Master the Art of Horror Writing

| Posted in Novels, Writing.
 
 

Scary tree in moonlightWriting a good horror story can be quite a challenge. You might find that while you can write a sequence of events sufficient enough to result in a decently long story, you struggle to make it scary.

The best horror stories create a world in which everything we accept as given is taken away and where the only things that remain are those that haunt us.

For example:

There are things in life that we believe to be certain; things like the setting and rising of the sun, and our notions of security and our health. If you take these away, it creates fear. Most horrors play on our notions of security; remove security and you create uncertainty for the characters and your readers.

We might also reasonably expect to see our loved ones at the end of the day, to reach work in one piece and to wake up and find our world is still as we left it. Take out the expected and substitute it with the unexpected! These are basically scary surprises that come up to shock the reader.

Elements of a good horror story

One feature that is common in most horror stories is the characters’ unwillingness to suspend disbelief. They stubbornly refuse to believe that there’s something wrong at first, which usually leads to their demise.

A good horror story can explore the prevalent fear of adults or make adults re-experience a fear from our childhood. We all have inner fears which we cannot overcome. Horror stories will usually expand on this fear in the story.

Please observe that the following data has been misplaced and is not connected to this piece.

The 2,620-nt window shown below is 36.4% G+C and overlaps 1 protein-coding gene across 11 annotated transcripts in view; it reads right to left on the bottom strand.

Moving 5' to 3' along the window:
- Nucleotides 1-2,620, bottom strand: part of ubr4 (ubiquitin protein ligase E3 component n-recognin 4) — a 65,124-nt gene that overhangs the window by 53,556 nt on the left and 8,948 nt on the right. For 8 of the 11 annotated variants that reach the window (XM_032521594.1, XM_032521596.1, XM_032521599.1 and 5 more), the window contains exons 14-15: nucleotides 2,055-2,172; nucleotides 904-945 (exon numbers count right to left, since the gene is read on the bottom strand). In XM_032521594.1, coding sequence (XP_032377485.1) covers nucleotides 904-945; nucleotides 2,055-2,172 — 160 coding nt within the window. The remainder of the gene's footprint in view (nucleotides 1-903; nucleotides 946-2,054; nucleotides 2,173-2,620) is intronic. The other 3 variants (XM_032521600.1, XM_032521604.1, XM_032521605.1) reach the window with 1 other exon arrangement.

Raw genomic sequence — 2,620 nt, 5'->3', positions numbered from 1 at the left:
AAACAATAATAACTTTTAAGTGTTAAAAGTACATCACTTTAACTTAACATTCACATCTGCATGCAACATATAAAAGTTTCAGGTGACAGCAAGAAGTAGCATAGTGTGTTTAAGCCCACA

The villains or monsters in a horror story are supposed to be scary. If they were easy to defeat they would lose that element of fear. We all understand that there are things in our lives which will inevitably end. Having a villain/monster then that comes on relentlessly becomes a truly fearful aspect in your horror story.

The best horror stories features characters that are unable to help themselves. All humans can connect with that on some level because we have all felt helpless at some stage in our lives. When the characters are in a situation in which they cannot help themselves, we share their anguish. We also share their joy when they find ways to help themselves. The trick is to bring it into the story at the right time. Leave your characters helpless until readers ache for them to escape the situation and then open the way for the characters to overcome their situation.

Every good horror story has a sense of urgency in the story line. The main characters cannot simply walk away from the problem, because they know it will escalate if they do nothing or it will follow them until they deal with it. This adds pressure to the story, leaving readers desperate for a resolution. When we as readers connect with the main characters on this level, we may find we’re unable to put the book down!

The overall effect with horror is that it makes you appreciate what you have in your life, like your stability, your health and the safety of yourself and those who are close to you.

When you get down to writing that horror story, keep these things in mind. Remember that it won’t be much of a horror if you can’t scare and fascinate your audience, so concentrate on bringing on the chills.

 

Written by David Hendricks

Image credit: Microsoft Images

 

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